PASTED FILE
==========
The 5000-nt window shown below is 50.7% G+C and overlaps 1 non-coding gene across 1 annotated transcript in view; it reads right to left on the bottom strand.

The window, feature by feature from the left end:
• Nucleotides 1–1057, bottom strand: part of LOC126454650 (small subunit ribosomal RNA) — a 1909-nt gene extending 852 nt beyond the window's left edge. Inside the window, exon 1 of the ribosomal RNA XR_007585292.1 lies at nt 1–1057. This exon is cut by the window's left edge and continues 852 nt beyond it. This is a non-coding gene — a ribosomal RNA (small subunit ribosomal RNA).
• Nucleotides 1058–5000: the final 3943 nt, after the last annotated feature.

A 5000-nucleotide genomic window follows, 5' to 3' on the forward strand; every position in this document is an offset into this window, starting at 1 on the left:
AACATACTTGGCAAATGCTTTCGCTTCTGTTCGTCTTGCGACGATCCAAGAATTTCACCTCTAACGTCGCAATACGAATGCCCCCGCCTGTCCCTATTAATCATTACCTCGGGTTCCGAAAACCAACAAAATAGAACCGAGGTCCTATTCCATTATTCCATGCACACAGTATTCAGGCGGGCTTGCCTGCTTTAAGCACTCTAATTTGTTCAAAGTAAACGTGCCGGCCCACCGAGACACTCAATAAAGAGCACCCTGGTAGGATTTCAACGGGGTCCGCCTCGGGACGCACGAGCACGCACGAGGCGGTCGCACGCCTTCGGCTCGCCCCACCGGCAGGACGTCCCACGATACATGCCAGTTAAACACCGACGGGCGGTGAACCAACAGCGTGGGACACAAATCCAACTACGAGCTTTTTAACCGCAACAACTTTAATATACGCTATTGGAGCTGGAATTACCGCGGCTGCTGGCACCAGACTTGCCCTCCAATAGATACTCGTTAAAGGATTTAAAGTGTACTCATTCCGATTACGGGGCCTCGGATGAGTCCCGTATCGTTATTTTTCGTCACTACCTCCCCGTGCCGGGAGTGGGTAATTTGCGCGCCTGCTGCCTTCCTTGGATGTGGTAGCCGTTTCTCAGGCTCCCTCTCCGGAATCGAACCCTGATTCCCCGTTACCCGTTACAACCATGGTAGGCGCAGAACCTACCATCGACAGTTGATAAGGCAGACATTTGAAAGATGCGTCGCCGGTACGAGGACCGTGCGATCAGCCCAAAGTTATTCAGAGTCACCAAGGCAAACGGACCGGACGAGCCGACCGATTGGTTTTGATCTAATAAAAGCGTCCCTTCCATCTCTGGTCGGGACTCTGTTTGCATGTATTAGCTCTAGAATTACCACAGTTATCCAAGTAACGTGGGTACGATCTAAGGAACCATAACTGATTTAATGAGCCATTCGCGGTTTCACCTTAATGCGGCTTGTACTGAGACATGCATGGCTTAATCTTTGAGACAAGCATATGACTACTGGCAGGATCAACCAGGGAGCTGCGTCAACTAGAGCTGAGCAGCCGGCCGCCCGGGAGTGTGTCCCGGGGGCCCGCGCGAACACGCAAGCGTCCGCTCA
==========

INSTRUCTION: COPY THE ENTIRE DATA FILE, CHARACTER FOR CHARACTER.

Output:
The 5000-nt window shown below is 50.7% G+C and overlaps 1 non-coding gene across 1 annotated transcript in view; it reads right to left on the bottom strand.

The window, feature by feature from the left end:
• Nucleotides 1–1057, bottom strand: part of LOC126454650 (small subunit ribosomal RNA) — a 1909-nt gene extending 852 nt beyond the window's left edge. Inside the window, exon 1 of the ribosomal RNA XR_007585292.1 lies at nt 1–1057. This exon is cut by the window's left edge and continues 852 nt beyond it. This is a non-coding gene — a ribosomal RNA (small subunit ribosomal RNA).
• Nucleotides 1058–5000: the final 3943 nt, after the last annotated feature.

A 5000-nucleotide genomic window follows, 5' to 3' on the forward strand; every position in this document is an offset into this window, starting at 1 on the left:
AACATACTTGGCAAATGCTTTCGCTTCTGTTCGTCTTGCGACGATCCAAGAATTTCACCTCTAACGTCGCAATACGAATGCCCCCGCCTGTCCCTATTAATCATTACCTCGGGTTCCGAAAACCAACAAAATAGAACCGAGGTCCTATTCCATTATTCCATGCACACAGTATTCAGGCGGGCTTGCCTGCTTTAAGCACTCTAATTTGTTCAAAGTAAACGTGCCGGCCCACCGAGACACTCAATAAAGAGCACCCTGGTAGGATTTCAACGGGGTCCGCCTCGGGACGCACGAGCACGCACGAGGCGGTCGCACGCCTTCGGCTCGCCCCACCGGCAGGACGTCCCACGATACATGCCAGTTAAACACCGACGGGCGGTGAACCAACAGCGTGGGACACAAATCCAACTACGAGCTTTTTAACCGCAACAACTTTAATATACGCTATTGGAGCTGGAATTACCGCGGCTGCTGGCACCAGACTTGCCCTCCAATAGATACTCGTTAAAGGATTTAAAGTGTACTCATTCCGATTACGGGGCCTCGGATGAGTCCCGTATCGTTATTTTTCGTCACTACCTCCCCGTGCCGGGAGTGGGTAATTTGCGCGCCTGCTGCCTTCCTTGGATGTGGTAGCCGTTTCTCAGGCTCCCTCTCCGGAATCGAACCCTGATTCCCCGTTACCCGTTACAACCATGGTAGGCGCAGAACCTACCATCGACAGTTGATAAGGCAGACATTTGAAAGATGCGTCGCCGGTACGAGGACCGTGCGATCAGCCCAAAGTTATTCAGAGTCACCAAGGCAAACGGACCGGACGAGCCGACCGATTGGTTTTGATCTAATAAAAGCGTCCCTTCCATCTCTGGTCGGGACTCTGTTTGCATGTATTAGCTCTAGAATTACCACAGTTATCCAAGTAACGTGGGTACGATCTAAGGAACCATAACTGATTTAATGAGCCATTCGCGGTTTCACCTTAATGCGGCTTGTACTGAGACATGCATGGCTTAATCTTTGAGACAAGCATATGACTACTGGCAGGATCAACCAGGGAGCTGCGTCAACTAGAGCTGAGCAGCCGGCCGCCCGGGAGTGTGTCCCGGGGGCCCGCGCGAACACGCAAGCGTCCGCTCA